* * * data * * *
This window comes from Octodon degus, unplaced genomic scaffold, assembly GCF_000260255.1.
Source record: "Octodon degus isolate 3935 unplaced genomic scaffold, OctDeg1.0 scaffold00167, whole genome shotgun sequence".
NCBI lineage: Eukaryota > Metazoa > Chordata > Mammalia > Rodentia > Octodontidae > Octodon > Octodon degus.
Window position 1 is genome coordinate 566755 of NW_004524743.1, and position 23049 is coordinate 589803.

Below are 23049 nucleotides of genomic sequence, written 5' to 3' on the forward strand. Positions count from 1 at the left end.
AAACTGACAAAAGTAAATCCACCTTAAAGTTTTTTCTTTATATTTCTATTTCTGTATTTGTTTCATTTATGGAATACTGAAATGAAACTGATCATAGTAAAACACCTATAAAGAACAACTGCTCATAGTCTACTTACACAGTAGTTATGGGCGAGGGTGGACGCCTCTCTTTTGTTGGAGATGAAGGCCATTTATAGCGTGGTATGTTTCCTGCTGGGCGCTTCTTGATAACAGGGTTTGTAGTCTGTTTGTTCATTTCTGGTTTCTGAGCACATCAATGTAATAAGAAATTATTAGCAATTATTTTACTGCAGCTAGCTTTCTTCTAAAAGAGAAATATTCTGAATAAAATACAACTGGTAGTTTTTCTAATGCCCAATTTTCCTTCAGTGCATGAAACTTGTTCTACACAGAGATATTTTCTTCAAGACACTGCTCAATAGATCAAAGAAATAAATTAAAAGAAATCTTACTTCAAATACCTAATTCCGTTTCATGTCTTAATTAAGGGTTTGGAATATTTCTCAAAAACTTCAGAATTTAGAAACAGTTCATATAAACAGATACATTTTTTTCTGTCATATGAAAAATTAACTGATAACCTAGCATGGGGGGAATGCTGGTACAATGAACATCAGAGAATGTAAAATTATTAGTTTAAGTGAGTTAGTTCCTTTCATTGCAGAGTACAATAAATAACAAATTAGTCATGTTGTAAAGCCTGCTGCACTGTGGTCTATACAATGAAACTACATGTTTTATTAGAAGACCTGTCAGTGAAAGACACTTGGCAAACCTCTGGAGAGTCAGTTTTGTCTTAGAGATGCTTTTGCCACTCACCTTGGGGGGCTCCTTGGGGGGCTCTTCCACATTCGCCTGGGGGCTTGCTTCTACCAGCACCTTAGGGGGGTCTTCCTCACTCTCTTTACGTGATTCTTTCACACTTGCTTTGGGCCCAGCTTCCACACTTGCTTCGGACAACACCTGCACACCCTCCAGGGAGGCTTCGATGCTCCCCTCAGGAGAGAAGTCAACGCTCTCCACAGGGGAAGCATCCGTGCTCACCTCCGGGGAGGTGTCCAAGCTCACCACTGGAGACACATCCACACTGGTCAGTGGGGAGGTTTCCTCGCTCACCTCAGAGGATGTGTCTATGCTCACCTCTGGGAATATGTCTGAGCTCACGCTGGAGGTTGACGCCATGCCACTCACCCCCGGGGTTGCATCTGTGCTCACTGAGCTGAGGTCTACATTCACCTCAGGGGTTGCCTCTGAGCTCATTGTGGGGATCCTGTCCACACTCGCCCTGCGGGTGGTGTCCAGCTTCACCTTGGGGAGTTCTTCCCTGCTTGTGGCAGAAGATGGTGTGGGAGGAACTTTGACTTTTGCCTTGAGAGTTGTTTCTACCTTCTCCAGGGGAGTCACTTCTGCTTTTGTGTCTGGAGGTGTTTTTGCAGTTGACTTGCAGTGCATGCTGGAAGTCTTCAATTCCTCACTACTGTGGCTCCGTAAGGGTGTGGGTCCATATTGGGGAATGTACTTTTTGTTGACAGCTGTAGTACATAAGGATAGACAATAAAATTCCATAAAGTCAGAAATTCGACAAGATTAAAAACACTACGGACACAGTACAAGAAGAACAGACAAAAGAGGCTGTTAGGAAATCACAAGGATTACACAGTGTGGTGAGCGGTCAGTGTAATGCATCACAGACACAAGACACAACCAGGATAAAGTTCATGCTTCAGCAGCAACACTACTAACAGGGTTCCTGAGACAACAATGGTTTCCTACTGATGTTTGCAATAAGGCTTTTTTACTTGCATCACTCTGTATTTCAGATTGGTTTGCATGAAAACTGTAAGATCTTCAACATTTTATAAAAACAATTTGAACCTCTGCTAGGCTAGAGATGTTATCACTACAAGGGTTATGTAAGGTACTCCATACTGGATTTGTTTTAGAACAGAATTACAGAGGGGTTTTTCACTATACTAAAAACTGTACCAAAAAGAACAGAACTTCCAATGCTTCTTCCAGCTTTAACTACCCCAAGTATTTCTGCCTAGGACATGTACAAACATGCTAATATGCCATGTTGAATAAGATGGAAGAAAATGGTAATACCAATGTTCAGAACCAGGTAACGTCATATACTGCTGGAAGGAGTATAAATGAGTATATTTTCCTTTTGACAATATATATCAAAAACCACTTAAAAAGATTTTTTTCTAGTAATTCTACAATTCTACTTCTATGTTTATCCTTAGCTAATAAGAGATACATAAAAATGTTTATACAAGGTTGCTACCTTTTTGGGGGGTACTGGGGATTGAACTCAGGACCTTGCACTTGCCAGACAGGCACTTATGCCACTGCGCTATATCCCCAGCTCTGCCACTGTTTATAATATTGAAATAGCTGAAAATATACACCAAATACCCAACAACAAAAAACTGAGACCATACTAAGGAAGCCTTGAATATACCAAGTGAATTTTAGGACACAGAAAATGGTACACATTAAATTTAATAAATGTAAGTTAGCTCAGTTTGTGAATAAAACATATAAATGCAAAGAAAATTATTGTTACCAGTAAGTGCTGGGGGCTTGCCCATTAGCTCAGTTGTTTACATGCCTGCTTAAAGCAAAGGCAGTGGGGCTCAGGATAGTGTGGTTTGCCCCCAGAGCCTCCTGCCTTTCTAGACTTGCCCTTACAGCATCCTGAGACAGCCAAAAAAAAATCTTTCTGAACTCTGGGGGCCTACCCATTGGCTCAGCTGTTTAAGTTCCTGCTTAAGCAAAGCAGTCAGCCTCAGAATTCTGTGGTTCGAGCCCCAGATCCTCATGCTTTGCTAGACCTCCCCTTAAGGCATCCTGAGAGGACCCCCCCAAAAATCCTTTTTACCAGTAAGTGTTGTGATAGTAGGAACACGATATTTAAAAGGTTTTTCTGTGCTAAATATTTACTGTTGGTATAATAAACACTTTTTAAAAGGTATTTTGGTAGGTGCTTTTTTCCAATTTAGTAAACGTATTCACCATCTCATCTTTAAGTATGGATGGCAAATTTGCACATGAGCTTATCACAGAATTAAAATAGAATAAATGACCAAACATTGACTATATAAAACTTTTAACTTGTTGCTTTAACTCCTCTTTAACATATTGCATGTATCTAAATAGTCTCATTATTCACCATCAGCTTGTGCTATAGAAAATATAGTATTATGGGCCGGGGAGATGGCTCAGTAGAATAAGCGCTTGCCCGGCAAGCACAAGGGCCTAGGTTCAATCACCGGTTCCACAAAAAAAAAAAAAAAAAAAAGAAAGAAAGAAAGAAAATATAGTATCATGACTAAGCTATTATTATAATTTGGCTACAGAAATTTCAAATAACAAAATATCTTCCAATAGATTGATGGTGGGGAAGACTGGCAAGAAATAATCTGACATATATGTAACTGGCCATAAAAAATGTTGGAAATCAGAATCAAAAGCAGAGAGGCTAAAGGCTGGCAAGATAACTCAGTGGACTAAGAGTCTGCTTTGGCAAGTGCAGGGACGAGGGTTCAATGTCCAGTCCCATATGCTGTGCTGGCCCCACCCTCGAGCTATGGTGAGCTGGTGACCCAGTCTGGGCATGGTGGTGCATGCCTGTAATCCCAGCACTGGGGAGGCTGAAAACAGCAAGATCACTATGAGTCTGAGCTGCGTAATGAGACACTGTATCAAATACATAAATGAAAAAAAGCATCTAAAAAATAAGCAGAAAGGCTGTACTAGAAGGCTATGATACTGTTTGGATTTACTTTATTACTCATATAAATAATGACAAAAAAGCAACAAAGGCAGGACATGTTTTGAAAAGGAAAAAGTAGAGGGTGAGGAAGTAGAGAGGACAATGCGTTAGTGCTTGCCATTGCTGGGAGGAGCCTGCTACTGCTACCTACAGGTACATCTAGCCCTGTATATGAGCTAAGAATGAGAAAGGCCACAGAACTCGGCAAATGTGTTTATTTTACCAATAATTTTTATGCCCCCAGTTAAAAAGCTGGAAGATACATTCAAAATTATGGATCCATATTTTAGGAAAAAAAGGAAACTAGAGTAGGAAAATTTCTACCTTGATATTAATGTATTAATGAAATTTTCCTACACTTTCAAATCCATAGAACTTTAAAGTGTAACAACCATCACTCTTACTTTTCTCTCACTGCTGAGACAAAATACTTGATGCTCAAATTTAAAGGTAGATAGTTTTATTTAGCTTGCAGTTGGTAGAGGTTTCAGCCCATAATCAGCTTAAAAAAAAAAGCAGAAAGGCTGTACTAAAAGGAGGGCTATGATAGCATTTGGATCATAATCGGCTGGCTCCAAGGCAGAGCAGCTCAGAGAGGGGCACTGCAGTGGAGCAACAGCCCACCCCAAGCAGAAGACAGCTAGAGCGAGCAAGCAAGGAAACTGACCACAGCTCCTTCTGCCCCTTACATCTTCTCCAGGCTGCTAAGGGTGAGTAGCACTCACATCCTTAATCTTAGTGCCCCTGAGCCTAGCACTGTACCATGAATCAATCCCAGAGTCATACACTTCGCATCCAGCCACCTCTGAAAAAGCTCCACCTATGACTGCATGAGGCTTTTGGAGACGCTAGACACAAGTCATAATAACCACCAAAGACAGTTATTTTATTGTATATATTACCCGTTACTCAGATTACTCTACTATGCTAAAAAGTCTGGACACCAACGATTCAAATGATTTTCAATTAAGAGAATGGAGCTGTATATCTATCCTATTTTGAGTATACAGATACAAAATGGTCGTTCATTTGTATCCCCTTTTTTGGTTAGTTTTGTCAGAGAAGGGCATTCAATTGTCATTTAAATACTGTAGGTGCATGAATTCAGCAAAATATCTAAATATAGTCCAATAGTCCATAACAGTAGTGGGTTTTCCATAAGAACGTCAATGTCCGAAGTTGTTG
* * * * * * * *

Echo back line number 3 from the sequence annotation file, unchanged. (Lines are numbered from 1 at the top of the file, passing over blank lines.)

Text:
NCBI lineage: Eukaryota > Metazoa > Chordata > Mammalia > Rodentia > Octodontidae > Octodon > Octodon degus.